Trek Talk - ElderTreks Blog


David Roth, who works in ElderTrek's Sales Department was recently on the Aranui 3 and sailed from Tahiti to the Marquesas Islands. Due to limited internet access his reports could not be uploaded during the cruise. We include them below in a series of articles where he shares his thoughts of the trip.

 It has been 17 years since I was last in French Polynesia and as my taxi raced around the hills outside of Papeete the sights and smells of this tropical island came roaring back to me flooding me with warm memories. Entering the town I could see how Papeete had grown – all relative of course to things in French Polynesia, which means not that much. I would not be stopping in town this visit for I was off to join the Aranui 3 on a 14-day sailing voyage to the Marquesas Islands.

The Aranui 3 is a combination freighter/cruise ship that visits the Marquesas Islands once a month delivering everything the islands need. The name “Aranui” means “The Great Highway” in the Maori language. I knew this was not to be like any other cruise voyage and my first clue came as we entered the port area of Papeete. Rather than embark here by all the major cruise ships my taxi continued on to the commercial area on the other side of the port. Passing freight yards and warehouses we met the Aranui 3 on a lonely pier. Shipping containers were piled everywhere and fork lift drivers were working feverishly loading goods onto her deck as my taxi came to a stop. At first glance the Aranui 3 seemed much larger than I had imagined.. At 386 feet in length she was much larger than some of the other expedition-type cruise ships I had sailed on in the past. I would estimate that 60% of the vessel was freighter and the remaining 40% for passengers.

I was early and one worker on the pier motioned that it was ok for me to board. No fancy welcoming party for me. I deftly avoid a large oil spill on the ground and struggled to carry my luggage up the narrow gangway. This was a working ship and appeared to be all business. Later on after getting settled into my cabin I found a spot on one of the upper decks and watched as the loading process continued. It appeared as if the Aranui 3 was loading everything imaginable. Frozen foods, refrigerators, pallets of powdered milk, cheese, even a small boat. There was a very methodical system whereby two huge decks swung open and each item was loaded in a particular order into the belly of the ship by one of two massive cranes which overlooked the foredeck. Amidst all this activity, arriving passengers were met on the pier by a crew member and their luggage was placed on a conveyor belt and brought up into the side of the ship while the cargo-loading process continued unabated all around them. At times it was difficult to tell the passengers from the cargo as everything was being loaded as quickly as possible.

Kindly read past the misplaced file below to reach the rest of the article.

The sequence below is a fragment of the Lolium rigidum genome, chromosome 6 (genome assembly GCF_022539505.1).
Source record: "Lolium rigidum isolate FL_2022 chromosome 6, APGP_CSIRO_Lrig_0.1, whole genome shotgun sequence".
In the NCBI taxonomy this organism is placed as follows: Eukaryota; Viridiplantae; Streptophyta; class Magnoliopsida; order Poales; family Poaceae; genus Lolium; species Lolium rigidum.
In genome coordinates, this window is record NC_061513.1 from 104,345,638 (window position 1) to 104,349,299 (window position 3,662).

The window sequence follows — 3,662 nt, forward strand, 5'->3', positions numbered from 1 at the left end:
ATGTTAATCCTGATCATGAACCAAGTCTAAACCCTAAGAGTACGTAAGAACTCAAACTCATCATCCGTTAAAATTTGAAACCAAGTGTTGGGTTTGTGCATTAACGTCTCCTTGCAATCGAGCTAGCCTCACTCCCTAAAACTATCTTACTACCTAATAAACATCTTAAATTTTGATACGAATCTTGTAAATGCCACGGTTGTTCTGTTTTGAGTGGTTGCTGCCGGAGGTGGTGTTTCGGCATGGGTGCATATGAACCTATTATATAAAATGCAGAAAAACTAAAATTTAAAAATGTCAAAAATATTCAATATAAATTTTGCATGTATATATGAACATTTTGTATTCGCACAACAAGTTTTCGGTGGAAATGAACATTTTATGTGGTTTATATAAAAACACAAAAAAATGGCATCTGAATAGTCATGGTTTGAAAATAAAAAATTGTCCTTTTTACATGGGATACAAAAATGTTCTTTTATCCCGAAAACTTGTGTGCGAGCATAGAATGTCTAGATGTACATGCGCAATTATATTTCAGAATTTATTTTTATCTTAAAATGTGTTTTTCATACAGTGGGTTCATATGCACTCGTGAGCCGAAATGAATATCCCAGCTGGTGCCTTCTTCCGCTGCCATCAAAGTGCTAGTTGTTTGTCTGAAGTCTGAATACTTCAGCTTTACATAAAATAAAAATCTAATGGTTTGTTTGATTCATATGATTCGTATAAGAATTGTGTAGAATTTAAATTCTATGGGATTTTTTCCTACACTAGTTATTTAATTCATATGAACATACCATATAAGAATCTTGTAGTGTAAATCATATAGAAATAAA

Soon after, the horns sounded and we went back to the rails to watch as the ship slipped her moorings and began the long voyage to the Marquesas Islands. The sailing journey would take over 3 days and would include a stop in the Tuamotu Archipelago. The Aranui’s bar had prepared a welcome for us with snacks and a local punch. We sailed off in leisurely fashion as the heavily tattooed crew below worked feverishly hauling lines and storing cargo. It was a rather odd combination but then again the Aranui 3 is not your regular cruise ship. The rusting hull of the Aranui 1 sits at the opening of Papeete Harbor listing badly to one side and I could not help but glance over at her as we sailed past hoping our voyage would have a better ending.

David Roth - July 05, 2011

1-800-741-7956 North America  •  0808-234-1714 United Kingdom  •  416-588-5000 Worldwide
Font Size: -A  +A